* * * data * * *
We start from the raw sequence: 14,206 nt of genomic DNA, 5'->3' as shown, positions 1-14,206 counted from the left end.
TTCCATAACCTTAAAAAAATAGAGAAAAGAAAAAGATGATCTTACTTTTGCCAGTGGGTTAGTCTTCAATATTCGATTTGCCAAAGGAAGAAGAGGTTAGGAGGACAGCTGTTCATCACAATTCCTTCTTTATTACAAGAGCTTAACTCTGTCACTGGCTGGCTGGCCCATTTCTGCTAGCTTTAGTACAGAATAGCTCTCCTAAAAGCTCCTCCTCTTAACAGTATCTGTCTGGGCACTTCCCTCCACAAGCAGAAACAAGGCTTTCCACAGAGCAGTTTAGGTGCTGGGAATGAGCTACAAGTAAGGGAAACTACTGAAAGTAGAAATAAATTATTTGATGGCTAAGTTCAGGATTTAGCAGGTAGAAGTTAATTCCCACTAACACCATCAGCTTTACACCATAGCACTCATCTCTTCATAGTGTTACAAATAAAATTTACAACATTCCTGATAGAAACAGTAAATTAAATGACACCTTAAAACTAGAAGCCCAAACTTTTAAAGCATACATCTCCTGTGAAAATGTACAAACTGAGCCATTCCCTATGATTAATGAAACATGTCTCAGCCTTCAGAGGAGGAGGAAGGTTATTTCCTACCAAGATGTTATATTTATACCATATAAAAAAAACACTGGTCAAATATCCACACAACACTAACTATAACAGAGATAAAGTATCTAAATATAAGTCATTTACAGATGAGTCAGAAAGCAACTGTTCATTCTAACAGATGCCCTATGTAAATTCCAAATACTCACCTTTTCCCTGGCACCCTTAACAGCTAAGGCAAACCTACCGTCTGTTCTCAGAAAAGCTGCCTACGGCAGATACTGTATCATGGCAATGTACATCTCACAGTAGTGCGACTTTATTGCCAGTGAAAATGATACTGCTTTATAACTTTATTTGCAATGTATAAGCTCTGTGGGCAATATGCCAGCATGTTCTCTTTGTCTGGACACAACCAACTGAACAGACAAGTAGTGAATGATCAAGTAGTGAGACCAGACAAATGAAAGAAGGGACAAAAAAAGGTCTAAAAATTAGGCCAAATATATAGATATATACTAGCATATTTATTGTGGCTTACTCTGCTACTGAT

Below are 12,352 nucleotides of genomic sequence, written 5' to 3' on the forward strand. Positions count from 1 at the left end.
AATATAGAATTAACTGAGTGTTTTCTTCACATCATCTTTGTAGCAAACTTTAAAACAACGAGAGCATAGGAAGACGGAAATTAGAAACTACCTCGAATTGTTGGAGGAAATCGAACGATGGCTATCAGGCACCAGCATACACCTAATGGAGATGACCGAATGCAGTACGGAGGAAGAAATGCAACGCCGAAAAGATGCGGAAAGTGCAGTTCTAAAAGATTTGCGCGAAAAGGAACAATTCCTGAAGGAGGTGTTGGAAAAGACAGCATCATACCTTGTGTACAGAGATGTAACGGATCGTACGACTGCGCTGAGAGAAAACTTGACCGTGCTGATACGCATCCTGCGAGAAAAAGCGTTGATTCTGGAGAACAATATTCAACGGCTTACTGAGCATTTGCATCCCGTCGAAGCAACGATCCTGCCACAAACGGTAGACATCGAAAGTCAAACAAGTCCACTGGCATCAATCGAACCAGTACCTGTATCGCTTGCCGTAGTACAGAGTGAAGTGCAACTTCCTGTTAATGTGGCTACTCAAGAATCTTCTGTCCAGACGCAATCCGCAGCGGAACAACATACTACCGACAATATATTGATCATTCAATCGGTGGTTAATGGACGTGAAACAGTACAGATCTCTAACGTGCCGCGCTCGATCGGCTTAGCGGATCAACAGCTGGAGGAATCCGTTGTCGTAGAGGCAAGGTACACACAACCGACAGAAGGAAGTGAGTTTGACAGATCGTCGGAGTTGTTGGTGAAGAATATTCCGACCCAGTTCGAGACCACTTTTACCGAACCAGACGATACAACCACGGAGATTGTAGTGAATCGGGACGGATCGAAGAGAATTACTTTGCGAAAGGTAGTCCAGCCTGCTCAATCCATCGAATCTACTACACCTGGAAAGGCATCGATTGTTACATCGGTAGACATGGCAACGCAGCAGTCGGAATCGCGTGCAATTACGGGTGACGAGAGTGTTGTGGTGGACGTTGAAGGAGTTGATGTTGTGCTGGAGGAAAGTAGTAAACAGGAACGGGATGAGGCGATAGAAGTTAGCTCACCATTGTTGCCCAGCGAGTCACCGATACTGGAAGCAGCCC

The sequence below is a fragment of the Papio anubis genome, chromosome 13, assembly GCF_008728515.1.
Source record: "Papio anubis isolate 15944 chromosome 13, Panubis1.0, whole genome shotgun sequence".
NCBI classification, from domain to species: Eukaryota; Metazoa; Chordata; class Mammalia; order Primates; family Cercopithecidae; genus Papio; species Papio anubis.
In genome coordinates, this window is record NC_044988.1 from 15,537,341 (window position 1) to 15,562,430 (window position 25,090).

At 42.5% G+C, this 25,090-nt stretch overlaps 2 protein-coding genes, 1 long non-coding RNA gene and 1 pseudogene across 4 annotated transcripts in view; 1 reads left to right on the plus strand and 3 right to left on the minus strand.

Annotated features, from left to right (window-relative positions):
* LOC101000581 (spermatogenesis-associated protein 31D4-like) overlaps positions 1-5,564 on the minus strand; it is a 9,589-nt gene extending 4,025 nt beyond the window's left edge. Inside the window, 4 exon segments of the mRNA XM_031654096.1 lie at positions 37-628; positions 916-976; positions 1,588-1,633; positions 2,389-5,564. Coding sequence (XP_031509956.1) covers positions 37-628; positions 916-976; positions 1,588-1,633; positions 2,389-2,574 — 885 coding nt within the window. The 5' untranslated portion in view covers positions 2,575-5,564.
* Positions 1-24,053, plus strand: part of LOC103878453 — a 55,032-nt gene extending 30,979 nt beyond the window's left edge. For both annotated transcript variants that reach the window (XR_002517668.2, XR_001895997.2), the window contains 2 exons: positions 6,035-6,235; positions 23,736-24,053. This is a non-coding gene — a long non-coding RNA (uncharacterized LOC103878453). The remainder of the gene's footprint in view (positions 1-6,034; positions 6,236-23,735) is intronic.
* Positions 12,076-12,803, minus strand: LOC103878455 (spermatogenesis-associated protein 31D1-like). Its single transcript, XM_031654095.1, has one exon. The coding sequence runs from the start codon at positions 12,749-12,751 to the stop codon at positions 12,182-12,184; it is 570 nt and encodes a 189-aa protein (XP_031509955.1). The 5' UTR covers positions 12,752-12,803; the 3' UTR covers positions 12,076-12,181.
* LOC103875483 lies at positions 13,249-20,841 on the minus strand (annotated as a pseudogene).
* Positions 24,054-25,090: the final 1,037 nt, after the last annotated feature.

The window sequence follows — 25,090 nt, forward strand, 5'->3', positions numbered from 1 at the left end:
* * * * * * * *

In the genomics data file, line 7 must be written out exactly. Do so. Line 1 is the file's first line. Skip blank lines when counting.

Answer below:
NCBI classification, from domain to species: Eukaryota; Metazoa; Chordata; class Mammalia; order Primates; family Cercopithecidae; genus Papio; species Papio anubis.